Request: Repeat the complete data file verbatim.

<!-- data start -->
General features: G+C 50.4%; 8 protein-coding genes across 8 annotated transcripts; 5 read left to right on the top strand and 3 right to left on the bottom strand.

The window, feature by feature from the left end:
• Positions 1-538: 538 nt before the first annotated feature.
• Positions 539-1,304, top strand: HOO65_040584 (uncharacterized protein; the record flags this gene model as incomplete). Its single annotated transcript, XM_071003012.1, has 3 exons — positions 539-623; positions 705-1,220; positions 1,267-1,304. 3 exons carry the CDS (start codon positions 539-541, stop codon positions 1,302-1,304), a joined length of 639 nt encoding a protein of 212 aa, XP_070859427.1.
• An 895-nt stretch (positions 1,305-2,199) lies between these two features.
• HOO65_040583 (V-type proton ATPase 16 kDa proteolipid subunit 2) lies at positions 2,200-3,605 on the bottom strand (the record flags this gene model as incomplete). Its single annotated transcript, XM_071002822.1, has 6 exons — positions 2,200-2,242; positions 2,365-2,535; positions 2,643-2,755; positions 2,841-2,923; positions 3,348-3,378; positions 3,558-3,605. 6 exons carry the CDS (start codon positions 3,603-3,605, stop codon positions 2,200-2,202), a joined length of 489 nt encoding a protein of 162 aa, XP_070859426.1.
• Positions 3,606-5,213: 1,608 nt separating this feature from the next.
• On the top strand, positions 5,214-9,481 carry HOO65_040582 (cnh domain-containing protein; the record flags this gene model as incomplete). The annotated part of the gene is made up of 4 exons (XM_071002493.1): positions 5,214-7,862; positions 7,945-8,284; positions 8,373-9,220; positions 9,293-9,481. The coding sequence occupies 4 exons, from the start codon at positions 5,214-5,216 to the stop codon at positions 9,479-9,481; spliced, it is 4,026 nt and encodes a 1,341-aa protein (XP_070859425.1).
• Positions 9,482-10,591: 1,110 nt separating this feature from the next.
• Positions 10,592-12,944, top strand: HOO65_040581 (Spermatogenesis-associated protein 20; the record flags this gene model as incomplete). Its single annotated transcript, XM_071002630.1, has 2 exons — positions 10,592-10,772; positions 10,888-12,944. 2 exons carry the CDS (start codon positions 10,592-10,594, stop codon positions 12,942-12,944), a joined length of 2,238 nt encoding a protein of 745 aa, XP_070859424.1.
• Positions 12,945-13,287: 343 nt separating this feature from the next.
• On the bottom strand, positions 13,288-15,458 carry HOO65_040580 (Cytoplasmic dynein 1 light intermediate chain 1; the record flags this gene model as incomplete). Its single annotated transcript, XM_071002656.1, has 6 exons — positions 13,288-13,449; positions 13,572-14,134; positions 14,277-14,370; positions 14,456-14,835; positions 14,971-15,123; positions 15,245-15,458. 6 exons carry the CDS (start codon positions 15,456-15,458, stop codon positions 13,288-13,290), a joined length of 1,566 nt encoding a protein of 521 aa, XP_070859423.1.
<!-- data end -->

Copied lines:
General features: G+C 50.4%; 8 protein-coding genes across 8 annotated transcripts; 5 read left to right on the top strand and 3 right to left on the bottom strand.

The window, feature by feature from the left end:
• Positions 1-538: 538 nt before the first annotated feature.
• Positions 539-1,304, top strand: HOO65_040584 (uncharacterized protein; the record flags this gene model as incomplete). Its single annotated transcript, XM_071003012.1, has 3 exons — positions 539-623; positions 705-1,220; positions 1,267-1,304. 3 exons carry the CDS (start codon positions 539-541, stop codon positions 1,302-1,304), a joined length of 639 nt encoding a protein of 212 aa, XP_070859427.1.
• An 895-nt stretch (positions 1,305-2,199) lies between these two features.
• HOO65_040583 (V-type proton ATPase 16 kDa proteolipid subunit 2) lies at positions 2,200-3,605 on the bottom strand (the record flags this gene model as incomplete). Its single annotated transcript, XM_071002822.1, has 6 exons — positions 2,200-2,242; positions 2,365-2,535; positions 2,643-2,755; positions 2,841-2,923; positions 3,348-3,378; positions 3,558-3,605. 6 exons carry the CDS (start codon positions 3,603-3,605, stop codon positions 2,200-2,202), a joined length of 489 nt encoding a protein of 162 aa, XP_070859426.1.
• Positions 3,606-5,213: 1,608 nt separating this feature from the next.
• On the top strand, positions 5,214-9,481 carry HOO65_040582 (cnh domain-containing protein; the record flags this gene model as incomplete). The annotated part of the gene is made up of 4 exons (XM_071002493.1): positions 5,214-7,862; positions 7,945-8,284; positions 8,373-9,220; positions 9,293-9,481. The coding sequence occupies 4 exons, from the start codon at positions 5,214-5,216 to the stop codon at positions 9,479-9,481; spliced, it is 4,026 nt and encodes a 1,341-aa protein (XP_070859425.1).
• Positions 9,482-10,591: 1,110 nt separating this feature from the next.
• Positions 10,592-12,944, top strand: HOO65_040581 (Spermatogenesis-associated protein 20; the record flags this gene model as incomplete). Its single annotated transcript, XM_071002630.1, has 2 exons — positions 10,592-10,772; positions 10,888-12,944. 2 exons carry the CDS (start codon positions 10,592-10,594, stop codon positions 12,942-12,944), a joined length of 2,238 nt encoding a protein of 745 aa, XP_070859424.1.
• Positions 12,945-13,287: 343 nt separating this feature from the next.
• On the bottom strand, positions 13,288-15,458 carry HOO65_040580 (Cytoplasmic dynein 1 light intermediate chain 1; the record flags this gene model as incomplete). Its single annotated transcript, XM_071002656.1, has 6 exons — positions 13,288-13,449; positions 13,572-14,134; positions 14,277-14,370; positions 14,456-14,835; positions 14,971-15,123; positions 15,245-15,458. 6 exons carry the CDS (start codon positions 15,456-15,458, stop codon positions 13,288-13,290), a joined length of 1,566 nt encoding a protein of 521 aa, XP_070859423.1.